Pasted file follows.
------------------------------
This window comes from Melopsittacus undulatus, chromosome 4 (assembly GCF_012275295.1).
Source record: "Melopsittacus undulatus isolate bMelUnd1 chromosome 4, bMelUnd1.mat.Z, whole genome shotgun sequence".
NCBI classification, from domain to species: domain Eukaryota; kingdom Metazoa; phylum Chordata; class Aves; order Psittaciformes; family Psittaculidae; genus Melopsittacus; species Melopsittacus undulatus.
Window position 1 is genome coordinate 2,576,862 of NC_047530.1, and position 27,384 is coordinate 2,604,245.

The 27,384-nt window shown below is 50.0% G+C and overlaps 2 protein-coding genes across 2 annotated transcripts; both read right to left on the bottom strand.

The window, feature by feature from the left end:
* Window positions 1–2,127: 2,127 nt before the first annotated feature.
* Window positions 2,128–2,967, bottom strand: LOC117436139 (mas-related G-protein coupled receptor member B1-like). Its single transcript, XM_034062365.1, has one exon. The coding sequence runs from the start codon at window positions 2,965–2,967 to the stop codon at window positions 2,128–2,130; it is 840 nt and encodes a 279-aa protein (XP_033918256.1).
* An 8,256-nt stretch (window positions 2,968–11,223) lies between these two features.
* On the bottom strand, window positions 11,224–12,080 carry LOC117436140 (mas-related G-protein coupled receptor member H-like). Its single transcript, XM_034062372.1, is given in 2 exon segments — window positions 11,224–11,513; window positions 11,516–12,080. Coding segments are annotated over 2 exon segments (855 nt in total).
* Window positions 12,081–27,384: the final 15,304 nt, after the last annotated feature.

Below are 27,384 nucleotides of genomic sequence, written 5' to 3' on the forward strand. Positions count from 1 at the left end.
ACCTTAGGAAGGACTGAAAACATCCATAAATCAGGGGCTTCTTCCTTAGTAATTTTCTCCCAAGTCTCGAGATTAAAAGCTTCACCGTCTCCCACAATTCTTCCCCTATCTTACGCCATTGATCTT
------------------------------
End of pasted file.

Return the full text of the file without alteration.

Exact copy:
This window comes from Melopsittacus undulatus, chromosome 4 (assembly GCF_012275295.1).
Source record: "Melopsittacus undulatus isolate bMelUnd1 chromosome 4, bMelUnd1.mat.Z, whole genome shotgun sequence".
NCBI classification, from domain to species: domain Eukaryota; kingdom Metazoa; phylum Chordata; class Aves; order Psittaciformes; family Psittaculidae; genus Melopsittacus; species Melopsittacus undulatus.
Window position 1 is genome coordinate 2,576,862 of NC_047530.1, and position 27,384 is coordinate 2,604,245.

The 27,384-nt window shown below is 50.0% G+C and overlaps 2 protein-coding genes across 2 annotated transcripts; both read right to left on the bottom strand.

The window, feature by feature from the left end:
* Window positions 1–2,127: 2,127 nt before the first annotated feature.
* Window positions 2,128–2,967, bottom strand: LOC117436139 (mas-related G-protein coupled receptor member B1-like). Its single transcript, XM_034062365.1, has one exon. The coding sequence runs from the start codon at window positions 2,965–2,967 to the stop codon at window positions 2,128–2,130; it is 840 nt and encodes a 279-aa protein (XP_033918256.1).
* An 8,256-nt stretch (window positions 2,968–11,223) lies between these two features.
* On the bottom strand, window positions 11,224–12,080 carry LOC117436140 (mas-related G-protein coupled receptor member H-like). Its single transcript, XM_034062372.1, is given in 2 exon segments — window positions 11,224–11,513; window positions 11,516–12,080. Coding segments are annotated over 2 exon segments (855 nt in total).
* Window positions 12,081–27,384: the final 15,304 nt, after the last annotated feature.

Below are 27,384 nucleotides of genomic sequence, written 5' to 3' on the forward strand. Positions count from 1 at the left end.
ACCTTAGGAAGGACTGAAAACATCCATAAATCAGGGGCTTCTTCCTTAGTAATTTTCTCCCAAGTCTCGAGATTAAAAGCTTCACCGTCTCCCACAATTCTTCCCCTATCTTACGCCATTGATCTT